Foreign branch campuses: Draft regulations are unveiled

The much-anticipated draft regulations for setting up and operating campuses of foreign universities stipulate, among other requirements, that education quality at Indian branch campuses must be equivalent to what is provided at the university’s home institution.

The regulations, issued by the higher education regulator the University Grants Commission (UGC) on 5 January 2023, state that a foreign university intending to set up its campus in India should have secured a position within the top 500 in overall/subject global rankings.

However, foreign education institutions that do not participate in global rankings, but are highly reputed institutions in their home jurisdiction, will also be considered.

UGC chairperson Mamidala Jagadesh Kumar, in a news conference on Thursday 5 January 2023, said: “The foreign university/HEI [higher education institution] will have to give the undertaking that the quality of education imparted by it in its Indian campus will be at par with that of the main campus in the country of origin, and the qualifications awarded to the students in the Indian campus will be recognised and treated as equivalent to the corresponding qualifications awarded by the foreign HEIs in the main campus located in the country of origin for all purposes, including higher education and employment.”

He said the foreign campuses in India will provide an international dimension to higher education, enable Indian students to obtain affordable foreign qualifications, and make India an attractive global study destination.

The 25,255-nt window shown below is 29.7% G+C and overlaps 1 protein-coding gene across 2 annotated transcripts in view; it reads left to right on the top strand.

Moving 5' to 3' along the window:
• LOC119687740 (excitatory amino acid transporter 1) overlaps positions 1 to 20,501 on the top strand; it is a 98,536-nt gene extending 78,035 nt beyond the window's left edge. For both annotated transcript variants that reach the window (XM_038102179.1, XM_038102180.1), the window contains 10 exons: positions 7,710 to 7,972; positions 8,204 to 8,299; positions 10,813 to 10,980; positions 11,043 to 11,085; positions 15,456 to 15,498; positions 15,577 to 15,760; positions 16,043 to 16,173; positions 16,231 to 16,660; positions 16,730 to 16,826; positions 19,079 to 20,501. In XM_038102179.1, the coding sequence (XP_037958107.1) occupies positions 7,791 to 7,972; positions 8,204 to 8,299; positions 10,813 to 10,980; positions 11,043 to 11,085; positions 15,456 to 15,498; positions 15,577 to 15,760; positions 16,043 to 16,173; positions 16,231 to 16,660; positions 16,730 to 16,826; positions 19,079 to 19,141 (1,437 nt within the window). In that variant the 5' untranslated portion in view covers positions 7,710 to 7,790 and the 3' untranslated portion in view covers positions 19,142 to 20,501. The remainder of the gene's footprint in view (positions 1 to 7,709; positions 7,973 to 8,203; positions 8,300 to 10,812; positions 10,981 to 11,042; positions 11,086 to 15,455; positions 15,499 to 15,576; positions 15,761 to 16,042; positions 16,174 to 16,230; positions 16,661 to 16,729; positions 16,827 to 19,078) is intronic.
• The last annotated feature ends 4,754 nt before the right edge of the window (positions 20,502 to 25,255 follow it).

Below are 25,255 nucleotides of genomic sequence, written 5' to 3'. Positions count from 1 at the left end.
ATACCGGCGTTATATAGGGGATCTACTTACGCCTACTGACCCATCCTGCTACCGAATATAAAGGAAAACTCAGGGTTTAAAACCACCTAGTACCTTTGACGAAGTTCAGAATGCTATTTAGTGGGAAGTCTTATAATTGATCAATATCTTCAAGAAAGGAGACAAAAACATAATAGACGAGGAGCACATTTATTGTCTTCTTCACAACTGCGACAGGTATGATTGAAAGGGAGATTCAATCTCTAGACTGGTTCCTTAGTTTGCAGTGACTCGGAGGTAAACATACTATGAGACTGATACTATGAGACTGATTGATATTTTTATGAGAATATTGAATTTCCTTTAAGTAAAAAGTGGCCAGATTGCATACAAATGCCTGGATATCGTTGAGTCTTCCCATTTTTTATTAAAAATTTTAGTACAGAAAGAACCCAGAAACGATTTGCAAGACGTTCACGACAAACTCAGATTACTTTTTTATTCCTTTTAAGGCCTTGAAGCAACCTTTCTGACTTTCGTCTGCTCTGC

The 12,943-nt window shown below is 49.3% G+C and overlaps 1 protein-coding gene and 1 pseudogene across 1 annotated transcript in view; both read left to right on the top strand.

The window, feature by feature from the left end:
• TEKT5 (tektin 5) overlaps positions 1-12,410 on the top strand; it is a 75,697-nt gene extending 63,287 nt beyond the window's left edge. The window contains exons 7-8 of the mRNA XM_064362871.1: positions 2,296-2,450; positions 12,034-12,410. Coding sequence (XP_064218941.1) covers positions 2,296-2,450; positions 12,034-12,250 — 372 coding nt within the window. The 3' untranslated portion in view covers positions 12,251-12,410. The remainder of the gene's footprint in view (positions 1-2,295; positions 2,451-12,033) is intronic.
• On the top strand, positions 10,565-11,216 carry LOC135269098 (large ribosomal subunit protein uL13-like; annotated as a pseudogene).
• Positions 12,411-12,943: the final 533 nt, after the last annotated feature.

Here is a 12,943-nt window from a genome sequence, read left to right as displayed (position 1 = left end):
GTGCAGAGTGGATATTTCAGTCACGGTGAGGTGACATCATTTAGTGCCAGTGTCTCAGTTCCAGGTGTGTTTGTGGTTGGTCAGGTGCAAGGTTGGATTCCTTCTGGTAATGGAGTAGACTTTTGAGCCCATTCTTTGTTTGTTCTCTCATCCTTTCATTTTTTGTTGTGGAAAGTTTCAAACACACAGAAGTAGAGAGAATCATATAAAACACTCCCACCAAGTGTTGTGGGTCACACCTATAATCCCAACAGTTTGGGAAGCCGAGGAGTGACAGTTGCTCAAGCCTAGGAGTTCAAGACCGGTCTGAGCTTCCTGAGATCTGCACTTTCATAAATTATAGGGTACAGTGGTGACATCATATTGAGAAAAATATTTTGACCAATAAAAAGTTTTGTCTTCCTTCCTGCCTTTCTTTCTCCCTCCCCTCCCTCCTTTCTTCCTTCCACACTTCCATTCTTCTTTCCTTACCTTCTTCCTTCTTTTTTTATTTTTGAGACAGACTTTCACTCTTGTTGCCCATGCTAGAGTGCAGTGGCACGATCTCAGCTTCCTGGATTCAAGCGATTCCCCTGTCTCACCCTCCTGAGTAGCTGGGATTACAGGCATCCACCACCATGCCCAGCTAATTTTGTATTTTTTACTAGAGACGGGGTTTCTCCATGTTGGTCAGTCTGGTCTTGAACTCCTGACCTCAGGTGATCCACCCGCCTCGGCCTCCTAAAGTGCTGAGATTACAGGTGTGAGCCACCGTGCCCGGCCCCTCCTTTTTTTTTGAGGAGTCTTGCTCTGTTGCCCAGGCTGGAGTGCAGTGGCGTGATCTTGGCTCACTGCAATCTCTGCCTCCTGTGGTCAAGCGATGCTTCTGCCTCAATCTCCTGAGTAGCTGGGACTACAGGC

‘As much autonomy as possible’

Elaborating on autonomy and quality of education, Kumar said: “We are focusing on providing as much autonomy as possible to the foreign HEIs and also to ensure that quality of education should be of certain standards. So there is not going to be any interference at all from the UGC from the operations point of view of setting up a campus in India, other than in terms of academic programmes and infrastructure in the campus.

“[T]he UGC regulations say that UGC has the right to inspect facilities and academic programmes. India has matured now … this is going to provide … greater opportunities to Indian students to get high quality international education in their own country,” he added.

Permission to operate in India will be granted initially for a period of 10 years. Foreign institutions will have to apply to the UGC for renewal of the operation of the campus at least one year before the expiry of the approved period, according to the draft regulations.

Permission for 10 years

Most academics feel the permission for a period of 10 years will not be a deterrent.

Dr Sudhir Gavhane, former vice-chancellor of Mahatma Gandhi Mission University, Aurangabad, told University World News it would not deter foreign universities as any university offering quality education would be ready for review at any time.

“Even if the [Indian] government changes, they will not like to go back from the reforms. We have to move forward with liberalisation that has begun in India.”